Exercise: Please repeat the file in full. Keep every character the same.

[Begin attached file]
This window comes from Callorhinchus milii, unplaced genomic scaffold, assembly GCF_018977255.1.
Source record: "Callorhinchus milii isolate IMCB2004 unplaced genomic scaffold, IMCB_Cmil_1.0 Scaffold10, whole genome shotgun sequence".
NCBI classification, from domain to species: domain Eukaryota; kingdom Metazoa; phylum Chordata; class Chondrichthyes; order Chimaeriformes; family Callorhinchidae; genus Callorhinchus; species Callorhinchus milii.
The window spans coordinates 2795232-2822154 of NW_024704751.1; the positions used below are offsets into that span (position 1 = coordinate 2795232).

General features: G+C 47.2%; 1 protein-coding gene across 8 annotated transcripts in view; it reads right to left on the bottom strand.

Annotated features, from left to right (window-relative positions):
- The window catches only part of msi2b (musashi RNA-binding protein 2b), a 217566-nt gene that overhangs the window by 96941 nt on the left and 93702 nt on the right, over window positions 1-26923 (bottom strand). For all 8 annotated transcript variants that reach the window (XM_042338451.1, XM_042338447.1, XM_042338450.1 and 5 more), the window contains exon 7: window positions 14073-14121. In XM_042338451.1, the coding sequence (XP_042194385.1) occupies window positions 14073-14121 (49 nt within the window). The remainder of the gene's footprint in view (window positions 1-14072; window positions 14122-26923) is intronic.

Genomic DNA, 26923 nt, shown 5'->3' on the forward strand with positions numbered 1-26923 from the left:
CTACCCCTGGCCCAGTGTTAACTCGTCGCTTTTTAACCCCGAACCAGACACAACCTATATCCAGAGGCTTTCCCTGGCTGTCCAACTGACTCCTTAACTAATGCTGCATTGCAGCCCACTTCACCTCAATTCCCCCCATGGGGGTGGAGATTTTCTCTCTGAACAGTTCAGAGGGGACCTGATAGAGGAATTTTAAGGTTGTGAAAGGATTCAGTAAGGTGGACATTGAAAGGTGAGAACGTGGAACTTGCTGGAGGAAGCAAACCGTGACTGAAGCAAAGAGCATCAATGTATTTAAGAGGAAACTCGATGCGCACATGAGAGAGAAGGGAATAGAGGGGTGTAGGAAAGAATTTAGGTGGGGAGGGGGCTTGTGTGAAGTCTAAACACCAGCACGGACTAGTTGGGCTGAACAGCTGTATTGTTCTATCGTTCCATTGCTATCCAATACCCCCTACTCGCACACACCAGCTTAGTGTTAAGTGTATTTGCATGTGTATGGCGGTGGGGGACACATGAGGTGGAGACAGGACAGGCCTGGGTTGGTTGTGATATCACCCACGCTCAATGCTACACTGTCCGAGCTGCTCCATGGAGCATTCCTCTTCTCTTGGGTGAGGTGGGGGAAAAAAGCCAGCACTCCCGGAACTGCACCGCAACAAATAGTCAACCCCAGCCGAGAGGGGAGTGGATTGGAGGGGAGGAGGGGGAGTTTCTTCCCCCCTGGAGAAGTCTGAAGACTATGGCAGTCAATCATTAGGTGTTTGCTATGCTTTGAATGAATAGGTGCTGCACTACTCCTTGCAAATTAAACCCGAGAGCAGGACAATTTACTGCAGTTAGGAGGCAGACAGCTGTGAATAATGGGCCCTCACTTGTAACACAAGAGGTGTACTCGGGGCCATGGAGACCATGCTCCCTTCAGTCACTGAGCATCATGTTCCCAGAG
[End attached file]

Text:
This window comes from Callorhinchus milii, unplaced genomic scaffold, assembly GCF_018977255.1.
Source record: "Callorhinchus milii isolate IMCB2004 unplaced genomic scaffold, IMCB_Cmil_1.0 Scaffold10, whole genome shotgun sequence".
NCBI classification, from domain to species: domain Eukaryota; kingdom Metazoa; phylum Chordata; class Chondrichthyes; order Chimaeriformes; family Callorhinchidae; genus Callorhinchus; species Callorhinchus milii.
The window spans coordinates 2795232-2822154 of NW_024704751.1; the positions used below are offsets into that span (position 1 = coordinate 2795232).

General features: G+C 47.2%; 1 protein-coding gene across 8 annotated transcripts in view; it reads right to left on the bottom strand.

Annotated features, from left to right (window-relative positions):
- The window catches only part of msi2b (musashi RNA-binding protein 2b), a 217566-nt gene that overhangs the window by 96941 nt on the left and 93702 nt on the right, over window positions 1-26923 (bottom strand). For all 8 annotated transcript variants that reach the window (XM_042338451.1, XM_042338447.1, XM_042338450.1 and 5 more), the window contains exon 7: window positions 14073-14121. In XM_042338451.1, the coding sequence (XP_042194385.1) occupies window positions 14073-14121 (49 nt within the window). The remainder of the gene's footprint in view (window positions 1-14072; window positions 14122-26923) is intronic.

Genomic DNA, 26923 nt, shown 5'->3' on the forward strand with positions numbered 1-26923 from the left:
CTACCCCTGGCCCAGTGTTAACTCGTCGCTTTTTAACCCCGAACCAGACACAACCTATATCCAGAGGCTTTCCCTGGCTGTCCAACTGACTCCTTAACTAATGCTGCATTGCAGCCCACTTCACCTCAATTCCCCCCATGGGGGTGGAGATTTTCTCTCTGAACAGTTCAGAGGGGACCTGATAGAGGAATTTTAAGGTTGTGAAAGGATTCAGTAAGGTGGACATTGAAAGGTGAGAACGTGGAACTTGCTGGAGGAAGCAAACCGTGACTGAAGCAAAGAGCATCAATGTATTTAAGAGGAAACTCGATGCGCACATGAGAGAGAAGGGAATAGAGGGGTGTAGGAAAGAATTTAGGTGGGGAGGGGGCTTGTGTGAAGTCTAAACACCAGCACGGACTAGTTGGGCTGAACAGCTGTATTGTTCTATCGTTCCATTGCTATCCAATACCCCCTACTCGCACACACCAGCTTAGTGTTAAGTGTATTTGCATGTGTATGGCGGTGGGGGACACATGAGGTGGAGACAGGACAGGCCTGGGTTGGTTGTGATATCACCCACGCTCAATGCTACACTGTCCGAGCTGCTCCATGGAGCATTCCTCTTCTCTTGGGTGAGGTGGGGGAAAAAAGCCAGCACTCCCGGAACTGCACCGCAACAAATAGTCAACCCCAGCCGAGAGGGGAGTGGATTGGAGGGGAGGAGGGGGAGTTTCTTCCCCCCTGGAGAAGTCTGAAGACTATGGCAGTCAATCATTAGGTGTTTGCTATGCTTTGAATGAATAGGTGCTGCACTACTCCTTGCAAATTAAACCCGAGAGCAGGACAATTTACTGCAGTTAGGAGGCAGACAGCTGTGAATAATGGGCCCTCACTTGTAACACAAGAGGTGTACTCGGGGCCATGGAGACCATGCTCCCTTCAGTCACTGAGCATCATGTTCCCAGAG